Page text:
Logic might have suggested when Evanescence leader Amy Lee had her first child, a son named Jack, three years ago, that motherhood would have meant she would step back from music to some degree.
After all, raising an infant is a major, time-consuming effort in itself, and being a parent is bound to shift priorities away from one’s vocation and toward family life.
For Lee, becoming a mother has had the opposite effect, triggering a new level of musical inspiration and paving the way for the unique new Evanescence album, Synthesis, and an ambitious tour to support the album.
“I always did want to be a mother,” Lee said during a mid-October phone interview. “It’s the most beautiful thing I’ve ever experienced. It opened my heart up in a way I didn’t expect. So as much of my attention, as much of my focus as [parenting] takes up, it really inspired me. I feel more feelings. I think differently. There’s a new perspective to everything in life since Jack. And I wasn’t prepared for that. You can’t prepare for that. So it actually made me want to come back to work. I was recording when I was pregnant. I released Aftermath after Jack was born.”
Aftermath served as the soundtrack album to the Mark Jackson movie, War Story. Lee was brought in to contribute to the score and soundtrack of the film by her friend, Dave Eggar, who had been recruited for the project by Jackson.
War Story fulfilled a long-time ambition for Lee to compose for film. It was the first of several projects she undertook after putting Evanescence on hiatus in late 2012.
She might have gotten into film composing earlier if Evanescence hadn’t come along first.
“I was in school studying composition and my main plan was to really study music for real and become a composer, to be like a David Campbell, to make music for film,” Lee said. “That’s what I always wanted to do. And then the band got signed and took off and I ended up doing that full time, which has been a wonderful [thing]. I feel like I’m coming to a point in my career where I’m actually getting to live out both dreams.”
Evanescence ended up doing much more than just getting a record deal. Formed by singer/pianist Lee and guitarist Ben Moody in Little Rock, Arkansas in 1995, the group saw life change radically when their 2003 album Fallen, took off behind the hit songs “Bring Me to Life” and “My Immortal.” The album eventually sold 17 million copies and won Grammy Awards in 2004 for Best Hard Rock Performance (for “Bring Me to Life”) and Best New Artist.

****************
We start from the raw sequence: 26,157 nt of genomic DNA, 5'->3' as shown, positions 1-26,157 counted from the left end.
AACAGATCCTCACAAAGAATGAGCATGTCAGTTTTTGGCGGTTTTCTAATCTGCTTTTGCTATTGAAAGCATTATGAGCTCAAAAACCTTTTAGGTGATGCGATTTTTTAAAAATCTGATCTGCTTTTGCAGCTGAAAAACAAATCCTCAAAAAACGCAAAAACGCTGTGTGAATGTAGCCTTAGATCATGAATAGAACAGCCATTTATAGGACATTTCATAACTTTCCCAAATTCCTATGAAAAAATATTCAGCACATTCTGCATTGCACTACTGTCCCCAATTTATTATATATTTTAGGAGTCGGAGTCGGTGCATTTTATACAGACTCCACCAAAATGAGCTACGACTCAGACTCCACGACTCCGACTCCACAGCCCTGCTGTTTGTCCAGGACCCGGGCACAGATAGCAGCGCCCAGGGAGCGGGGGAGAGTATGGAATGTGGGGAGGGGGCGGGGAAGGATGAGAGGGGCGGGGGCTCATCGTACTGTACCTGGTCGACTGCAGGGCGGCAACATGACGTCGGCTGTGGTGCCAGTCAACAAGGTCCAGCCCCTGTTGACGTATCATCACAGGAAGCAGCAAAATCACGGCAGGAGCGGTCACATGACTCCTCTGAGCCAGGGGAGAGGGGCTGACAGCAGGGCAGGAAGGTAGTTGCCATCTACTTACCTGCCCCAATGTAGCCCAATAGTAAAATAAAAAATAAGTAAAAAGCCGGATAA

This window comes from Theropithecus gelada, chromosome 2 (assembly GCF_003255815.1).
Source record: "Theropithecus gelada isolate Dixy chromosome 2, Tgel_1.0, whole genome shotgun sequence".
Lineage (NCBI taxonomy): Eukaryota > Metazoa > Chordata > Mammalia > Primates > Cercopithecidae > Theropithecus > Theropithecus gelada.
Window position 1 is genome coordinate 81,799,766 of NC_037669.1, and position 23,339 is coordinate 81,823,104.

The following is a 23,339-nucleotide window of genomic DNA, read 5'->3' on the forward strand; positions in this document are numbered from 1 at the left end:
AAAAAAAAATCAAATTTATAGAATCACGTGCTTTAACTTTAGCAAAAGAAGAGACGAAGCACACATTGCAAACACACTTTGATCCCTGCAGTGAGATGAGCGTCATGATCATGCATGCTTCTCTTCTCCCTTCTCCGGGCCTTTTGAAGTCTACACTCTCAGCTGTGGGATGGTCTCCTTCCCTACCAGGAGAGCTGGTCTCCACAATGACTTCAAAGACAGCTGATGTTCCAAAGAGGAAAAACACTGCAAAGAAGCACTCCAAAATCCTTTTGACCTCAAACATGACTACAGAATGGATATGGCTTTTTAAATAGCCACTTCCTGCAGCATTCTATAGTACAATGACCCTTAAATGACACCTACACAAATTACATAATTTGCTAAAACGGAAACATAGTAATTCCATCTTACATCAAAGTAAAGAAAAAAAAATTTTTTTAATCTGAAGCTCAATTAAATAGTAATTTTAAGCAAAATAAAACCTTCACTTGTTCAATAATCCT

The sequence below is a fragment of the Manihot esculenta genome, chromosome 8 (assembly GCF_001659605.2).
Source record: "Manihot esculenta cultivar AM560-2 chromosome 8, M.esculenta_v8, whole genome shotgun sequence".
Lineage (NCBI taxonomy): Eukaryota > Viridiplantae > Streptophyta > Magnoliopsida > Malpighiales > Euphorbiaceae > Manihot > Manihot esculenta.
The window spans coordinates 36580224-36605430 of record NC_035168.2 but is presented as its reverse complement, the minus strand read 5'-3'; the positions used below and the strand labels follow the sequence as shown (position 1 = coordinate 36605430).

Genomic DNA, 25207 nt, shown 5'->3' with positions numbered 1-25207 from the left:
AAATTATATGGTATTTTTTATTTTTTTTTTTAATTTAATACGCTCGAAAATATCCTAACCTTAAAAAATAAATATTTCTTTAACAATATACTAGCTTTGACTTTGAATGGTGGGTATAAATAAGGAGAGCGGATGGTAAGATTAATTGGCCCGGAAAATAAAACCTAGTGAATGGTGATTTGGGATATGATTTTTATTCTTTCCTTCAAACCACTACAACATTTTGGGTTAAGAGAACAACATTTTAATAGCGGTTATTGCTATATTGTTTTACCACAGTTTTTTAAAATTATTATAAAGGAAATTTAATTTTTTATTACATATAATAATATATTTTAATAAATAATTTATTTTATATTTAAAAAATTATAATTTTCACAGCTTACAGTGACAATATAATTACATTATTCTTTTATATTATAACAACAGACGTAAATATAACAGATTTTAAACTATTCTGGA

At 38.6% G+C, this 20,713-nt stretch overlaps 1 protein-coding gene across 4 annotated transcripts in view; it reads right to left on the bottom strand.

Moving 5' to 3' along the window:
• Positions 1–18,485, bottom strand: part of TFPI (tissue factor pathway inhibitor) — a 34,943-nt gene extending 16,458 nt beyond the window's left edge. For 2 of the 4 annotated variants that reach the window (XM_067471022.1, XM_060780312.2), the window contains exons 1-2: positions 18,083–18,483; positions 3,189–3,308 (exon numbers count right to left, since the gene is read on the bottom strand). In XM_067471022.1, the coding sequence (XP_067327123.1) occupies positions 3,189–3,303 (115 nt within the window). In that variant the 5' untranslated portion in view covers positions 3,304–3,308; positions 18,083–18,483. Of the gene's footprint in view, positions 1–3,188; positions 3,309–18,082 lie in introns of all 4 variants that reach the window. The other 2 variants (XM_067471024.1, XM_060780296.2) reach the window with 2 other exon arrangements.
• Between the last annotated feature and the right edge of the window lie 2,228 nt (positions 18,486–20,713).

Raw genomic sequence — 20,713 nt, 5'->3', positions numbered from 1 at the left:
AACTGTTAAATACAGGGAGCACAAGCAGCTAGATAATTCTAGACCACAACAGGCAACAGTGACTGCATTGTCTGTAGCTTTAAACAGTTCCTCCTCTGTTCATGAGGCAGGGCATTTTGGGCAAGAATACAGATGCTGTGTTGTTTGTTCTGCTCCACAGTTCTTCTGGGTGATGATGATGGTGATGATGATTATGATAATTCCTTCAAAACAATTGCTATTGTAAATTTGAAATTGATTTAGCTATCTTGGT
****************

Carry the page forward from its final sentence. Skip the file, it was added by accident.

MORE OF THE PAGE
There have been bumps in the road for Evanescence since, including the departure of Moody in 2003 and further personnel changes that saw Lee bring on three new musicians — bassist Tim McCord, drummer Will Hunt and guitarist Troy McLawhorn – before the touring cycle behind the popular 2006 album, The Open Door, was complete. (The current lineup also includes guitarist Jen Majura.)
That lineup made the most recent Evanescence studio album, a 2011 self-titled album.
After wrapping up touring behind the Evanescence album, the band went on an open-ended hiatus, which prompted speculation over whether Evanescence would remain a band.
It turns out, though, that the time away from Evanescence gave Lee a chance to not only start her family with husband Josh Hartzler, but stretch her wings artistically and eventually confirm to herself that Evanescence is a vital foundation in her musical life.
Of course, there was the soundtrack work for Lee, not only on War Stories, but also the short film Indigo Grey: The Passage. Her song “Speak To Me,” served as the end title theme to the film Voice from the Stone.
Along with those projects, Lee rediscovered her passion for Evanescence. “I naturally come back to Evanescence because it really is who I am. It really is deep within me,” Lee said. The group returned to the public eye in 2015.
Lee then hatched the Synthesis album project. Working closely with noted orchestrator/arranger David Campbell, Lee and the other members of Evanescence have re-imagined a dozen songs from the band’s back catalog (plus two new songs). Synthesis showcases new, more prominent string arrangements, replaces the drums with programmed rhythms and dials back the big guitars that have been part of the goth/classical-tinged hard rock of Evanescence’s studio albums.
The tour to support Synthesis is as ambitious as the album itself, as Evanescence will be joined on stage by a local orchestra in each city on the tour. (Their stop this week at the Center for the Performing Arts is already sold out.) Lee said one thing she loves about performing in the Synthesis format is this new instrumental/sonic setting for the songs brings out different emotional elements in the songs and allows her to bring a more nuanced approach to her vocals.
“It enables me to really sing more like I sing in the studio. Typically I’m fighting the big distortion of the guitars and the big drums,” she said. “There’s still plenty of sound for me to stand up against, but it’s different. It feels different, for sure. And it does enable me to sing differently. I’m using a different microphone that’s a lot more sensitive and it’s really fun to sing in a much more dynamic way live.”